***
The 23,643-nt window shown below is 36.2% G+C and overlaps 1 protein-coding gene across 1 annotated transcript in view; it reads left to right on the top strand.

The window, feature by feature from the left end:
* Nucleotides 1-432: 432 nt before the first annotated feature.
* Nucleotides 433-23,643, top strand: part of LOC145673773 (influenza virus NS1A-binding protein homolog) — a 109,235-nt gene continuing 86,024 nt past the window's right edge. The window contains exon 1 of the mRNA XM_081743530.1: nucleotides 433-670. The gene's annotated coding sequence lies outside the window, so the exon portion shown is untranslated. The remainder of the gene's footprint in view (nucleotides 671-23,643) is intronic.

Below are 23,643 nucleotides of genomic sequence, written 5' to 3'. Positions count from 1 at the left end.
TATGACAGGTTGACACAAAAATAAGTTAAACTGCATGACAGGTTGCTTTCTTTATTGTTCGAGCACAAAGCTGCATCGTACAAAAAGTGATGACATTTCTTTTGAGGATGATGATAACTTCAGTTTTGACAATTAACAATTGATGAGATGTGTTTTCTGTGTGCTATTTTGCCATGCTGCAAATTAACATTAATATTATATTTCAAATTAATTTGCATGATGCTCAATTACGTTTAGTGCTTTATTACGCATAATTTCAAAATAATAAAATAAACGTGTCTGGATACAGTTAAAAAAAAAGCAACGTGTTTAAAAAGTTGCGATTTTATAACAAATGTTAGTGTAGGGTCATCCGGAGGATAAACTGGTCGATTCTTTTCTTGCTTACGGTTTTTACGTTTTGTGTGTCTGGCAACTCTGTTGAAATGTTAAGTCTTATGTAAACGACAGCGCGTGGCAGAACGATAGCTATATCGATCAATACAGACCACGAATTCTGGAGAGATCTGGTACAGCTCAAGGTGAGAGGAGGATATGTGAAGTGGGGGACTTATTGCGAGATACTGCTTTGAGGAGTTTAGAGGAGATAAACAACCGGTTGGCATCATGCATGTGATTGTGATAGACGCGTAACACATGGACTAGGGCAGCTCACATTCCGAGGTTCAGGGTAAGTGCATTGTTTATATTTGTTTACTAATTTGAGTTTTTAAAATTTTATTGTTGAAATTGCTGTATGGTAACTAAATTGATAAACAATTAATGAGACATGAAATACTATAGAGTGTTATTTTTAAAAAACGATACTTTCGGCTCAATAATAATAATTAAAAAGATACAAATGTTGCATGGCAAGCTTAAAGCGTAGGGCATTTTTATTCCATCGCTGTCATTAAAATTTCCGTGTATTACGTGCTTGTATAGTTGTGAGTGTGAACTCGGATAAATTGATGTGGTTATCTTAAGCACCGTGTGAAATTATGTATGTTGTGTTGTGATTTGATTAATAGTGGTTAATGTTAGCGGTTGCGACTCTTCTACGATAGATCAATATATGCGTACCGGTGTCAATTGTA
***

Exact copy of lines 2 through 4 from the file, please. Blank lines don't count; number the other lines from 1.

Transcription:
The window, feature by feature from the left end:
* Nucleotides 1-432: 432 nt before the first annotated feature.
* Nucleotides 433-23,643, top strand: part of LOC145673773 (influenza virus NS1A-binding protein homolog) — a 109,235-nt gene continuing 86,024 nt past the window's right edge. The window contains exon 1 of the mRNA XM_081743530.1: nucleotides 433-670. The gene's annotated coding sequence lies outside the window, so the exon portion shown is untranslated. The remainder of the gene's footprint in view (nucleotides 671-23,643) is intronic.